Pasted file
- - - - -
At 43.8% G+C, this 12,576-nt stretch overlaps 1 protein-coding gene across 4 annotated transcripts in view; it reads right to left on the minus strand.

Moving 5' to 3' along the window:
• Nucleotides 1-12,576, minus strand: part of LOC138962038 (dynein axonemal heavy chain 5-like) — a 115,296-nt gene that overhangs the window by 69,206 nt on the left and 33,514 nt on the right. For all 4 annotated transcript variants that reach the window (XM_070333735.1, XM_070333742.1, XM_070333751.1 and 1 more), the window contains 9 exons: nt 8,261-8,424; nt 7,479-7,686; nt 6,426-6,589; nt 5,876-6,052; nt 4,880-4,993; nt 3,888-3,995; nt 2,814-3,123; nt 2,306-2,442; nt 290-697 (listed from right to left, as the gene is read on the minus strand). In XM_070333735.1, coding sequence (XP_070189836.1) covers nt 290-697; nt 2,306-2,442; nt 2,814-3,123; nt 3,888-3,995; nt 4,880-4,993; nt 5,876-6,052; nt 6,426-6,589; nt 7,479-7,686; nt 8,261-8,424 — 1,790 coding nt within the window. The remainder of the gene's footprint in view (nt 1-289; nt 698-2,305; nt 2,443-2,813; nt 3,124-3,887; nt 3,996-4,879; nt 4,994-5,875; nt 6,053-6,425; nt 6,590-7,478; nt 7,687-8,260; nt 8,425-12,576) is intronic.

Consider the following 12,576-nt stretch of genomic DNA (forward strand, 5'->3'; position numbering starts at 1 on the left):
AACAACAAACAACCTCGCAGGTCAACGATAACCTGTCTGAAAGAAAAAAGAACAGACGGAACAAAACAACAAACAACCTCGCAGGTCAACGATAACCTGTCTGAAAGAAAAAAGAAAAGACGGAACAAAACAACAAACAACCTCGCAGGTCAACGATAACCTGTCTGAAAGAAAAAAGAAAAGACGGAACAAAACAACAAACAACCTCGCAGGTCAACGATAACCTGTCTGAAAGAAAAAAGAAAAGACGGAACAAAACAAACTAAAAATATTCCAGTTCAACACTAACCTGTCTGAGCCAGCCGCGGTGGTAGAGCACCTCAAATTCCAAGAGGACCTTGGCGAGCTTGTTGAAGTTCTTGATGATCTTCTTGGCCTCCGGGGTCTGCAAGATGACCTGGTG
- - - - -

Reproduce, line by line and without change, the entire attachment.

At 43.8% G+C, this 12,576-nt stretch overlaps 1 protein-coding gene across 4 annotated transcripts in view; it reads right to left on the minus strand.

Moving 5' to 3' along the window:
• Nucleotides 1-12,576, minus strand: part of LOC138962038 (dynein axonemal heavy chain 5-like) — a 115,296-nt gene that overhangs the window by 69,206 nt on the left and 33,514 nt on the right. For all 4 annotated transcript variants that reach the window (XM_070333735.1, XM_070333742.1, XM_070333751.1 and 1 more), the window contains 9 exons: nt 8,261-8,424; nt 7,479-7,686; nt 6,426-6,589; nt 5,876-6,052; nt 4,880-4,993; nt 3,888-3,995; nt 2,814-3,123; nt 2,306-2,442; nt 290-697 (listed from right to left, as the gene is read on the minus strand). In XM_070333735.1, coding sequence (XP_070189836.1) covers nt 290-697; nt 2,306-2,442; nt 2,814-3,123; nt 3,888-3,995; nt 4,880-4,993; nt 5,876-6,052; nt 6,426-6,589; nt 7,479-7,686; nt 8,261-8,424 — 1,790 coding nt within the window. The remainder of the gene's footprint in view (nt 1-289; nt 698-2,305; nt 2,443-2,813; nt 3,124-3,887; nt 3,996-4,879; nt 4,994-5,875; nt 6,053-6,425; nt 6,590-7,478; nt 7,687-8,260; nt 8,425-12,576) is intronic.

Consider the following 12,576-nt stretch of genomic DNA (forward strand, 5'->3'; position numbering starts at 1 on the left):
AACAACAAACAACCTCGCAGGTCAACGATAACCTGTCTGAAAGAAAAAAGAACAGACGGAACAAAACAACAAACAACCTCGCAGGTCAACGATAACCTGTCTGAAAGAAAAAAGAAAAGACGGAACAAAACAACAAACAACCTCGCAGGTCAACGATAACCTGTCTGAAAGAAAAAAGAAAAGACGGAACAAAACAACAAACAACCTCGCAGGTCAACGATAACCTGTCTGAAAGAAAAAAGAAAAGACGGAACAAAACAAACTAAAAATATTCCAGTTCAACACTAACCTGTCTGAGCCAGCCGCGGTGGTAGAGCACCTCAAATTCCAAGAGGACCTTGGCGAGCTTGTTGAAGTTCTTGATGATCTTCTTGGCCTCCGGGGTCTGCAAGATGACCTGGTG